FdCA positions and theoretical documents
The Federation of Anarchist Communists (FdCA) was founded on the principle of the theoretical and strategic unity of its members, a principle which it still hold to and will continue to do so. This principle means that the FdCA is based on its positions, which are shared by its federated membership.
The principle of the theoretical unity of members
adopted by the FdCA shows a direct link with the 1926 "Organizational Platform
of the General Union of Anarchists" (and with the ideas of Bakunin), where the
principle is set out and theorized alongside the principle of tactical unity.
Both in the past and today, this typical feature of Anarchist Communist
organizations was and is interpreted by the FdCA as an invitation to develop a
series of theoretical positions which can enable the Anarchist Communist
political organization to achieve unity, on the one hand, and therefore - on the
basis of that unity - enable the organization to act within the concrete
historical, political, economic and social context. For this reason, it was felt
that the FdCA needed to adapt to some extent the principle of theoretical and
tactical unity as set out in the "Platform". While its political and
organizational value is recognized, it is necessary to avoid the risk that the
consequentiality between theoretical unity and tactical unity can lead to
paralysis. In the "Platform", the relationship between the two seems to imply
some sort of overlapping between the organization's theory (its political
existence) and the organization's tactics (its workplan). If the Tactics are to
be rigorously linked to the Theory and follow from the Theory but at the same
time allow a workplan to be developed, then the Tactics can only be homogeneous,
tending towards unity.
The organization's tactics are its workplan and are based on analysis of the current situation and the forseeable developments of that situation, on forthcoming political events, on subjective capabilities (in other words, on the strength of the organization and the possibilies of creating alliances). It is therefore possible that more than one tactic can be presented within the organization, tactics that only time and testing can verify as being valid and successful. Tactical unity can and therefore (if possible) must arise as a result of debate within the organization, of the careful evaluation of the results offered by the various choices, because the organization will allow experimentation of various approaches as long as they do not damage the political unity of the organization. This tendency towards tactical unity within the organization produces a climate of debate and a desire for homogeneity among members. In this way it becomes easier to have shared positions both in our analysis and in our mid-term and long-term prospects. This is how the organization's Theory remains dynamic while, at the same time, guiding our Tactics.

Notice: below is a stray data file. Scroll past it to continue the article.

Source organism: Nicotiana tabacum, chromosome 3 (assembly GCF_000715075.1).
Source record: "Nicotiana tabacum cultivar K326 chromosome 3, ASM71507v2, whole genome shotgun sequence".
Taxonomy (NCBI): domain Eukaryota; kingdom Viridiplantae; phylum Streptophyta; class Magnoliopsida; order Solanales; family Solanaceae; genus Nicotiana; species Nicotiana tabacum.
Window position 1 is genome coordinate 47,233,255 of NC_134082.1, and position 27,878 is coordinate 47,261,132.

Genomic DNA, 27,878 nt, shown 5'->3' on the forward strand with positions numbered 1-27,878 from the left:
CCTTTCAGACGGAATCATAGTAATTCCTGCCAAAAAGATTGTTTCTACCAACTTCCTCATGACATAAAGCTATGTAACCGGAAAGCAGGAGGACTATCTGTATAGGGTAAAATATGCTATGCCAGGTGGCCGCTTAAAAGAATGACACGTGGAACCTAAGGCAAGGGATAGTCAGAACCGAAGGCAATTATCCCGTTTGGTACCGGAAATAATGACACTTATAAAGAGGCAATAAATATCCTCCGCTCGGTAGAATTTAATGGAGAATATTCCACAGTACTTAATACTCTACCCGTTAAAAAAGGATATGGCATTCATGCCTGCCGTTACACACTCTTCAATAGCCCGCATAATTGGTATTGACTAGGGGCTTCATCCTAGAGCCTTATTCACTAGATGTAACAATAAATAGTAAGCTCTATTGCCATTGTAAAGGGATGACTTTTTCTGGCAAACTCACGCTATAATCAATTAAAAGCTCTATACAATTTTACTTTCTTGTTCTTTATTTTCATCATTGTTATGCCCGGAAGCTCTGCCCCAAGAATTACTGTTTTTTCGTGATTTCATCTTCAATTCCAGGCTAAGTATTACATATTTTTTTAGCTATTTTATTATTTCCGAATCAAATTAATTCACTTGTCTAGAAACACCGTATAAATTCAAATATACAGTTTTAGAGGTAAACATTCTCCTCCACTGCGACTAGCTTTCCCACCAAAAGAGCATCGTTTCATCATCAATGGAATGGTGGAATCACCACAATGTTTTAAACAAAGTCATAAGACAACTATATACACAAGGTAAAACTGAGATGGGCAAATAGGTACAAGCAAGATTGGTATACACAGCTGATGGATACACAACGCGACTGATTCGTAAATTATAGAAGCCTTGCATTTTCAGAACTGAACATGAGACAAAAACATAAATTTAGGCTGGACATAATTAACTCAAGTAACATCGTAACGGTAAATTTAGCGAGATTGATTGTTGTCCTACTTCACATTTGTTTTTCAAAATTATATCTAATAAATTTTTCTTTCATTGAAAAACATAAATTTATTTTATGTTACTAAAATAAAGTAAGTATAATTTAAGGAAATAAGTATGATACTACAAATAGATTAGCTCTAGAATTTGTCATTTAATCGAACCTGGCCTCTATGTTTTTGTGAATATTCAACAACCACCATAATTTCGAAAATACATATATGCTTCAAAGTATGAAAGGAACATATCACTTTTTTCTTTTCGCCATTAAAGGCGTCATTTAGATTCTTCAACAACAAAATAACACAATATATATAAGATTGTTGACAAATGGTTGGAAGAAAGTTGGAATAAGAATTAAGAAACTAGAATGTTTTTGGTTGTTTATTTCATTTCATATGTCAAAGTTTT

Between Theory and Tactics there is therefore a dimension of reflection and development as theoretical and tactical unity must be seen as part of a process of consistency and consequentiality. This dimension, which articulates a theoretical concept into a tactical choice and verifies that these tactical choices are not in contradiction with the content of the Theory, is represented by a series of positions contained in the organization's Basic Strategy and Political Strategy. In this way we can make the most of our internal debate and analysis to the benefit of the organization's unity, and thereby avoid that fatal error that many anarchist communist organizations have made over the decades of putting the choices made for Tactics on the same scale as Theory, with disastrous consequences on the very unity that was frequently proclaimed on everything. Consequences so disastrous that they led either to Leninism or a retreat into anarcho-synthesism. Unity is not some sort of holy sacrament to be worshipped or violated. Unity is a principle and unity is a tendency, and as such much exist in order to better inform our reflections on theory and basic strategy and the whole of the Federation's political work.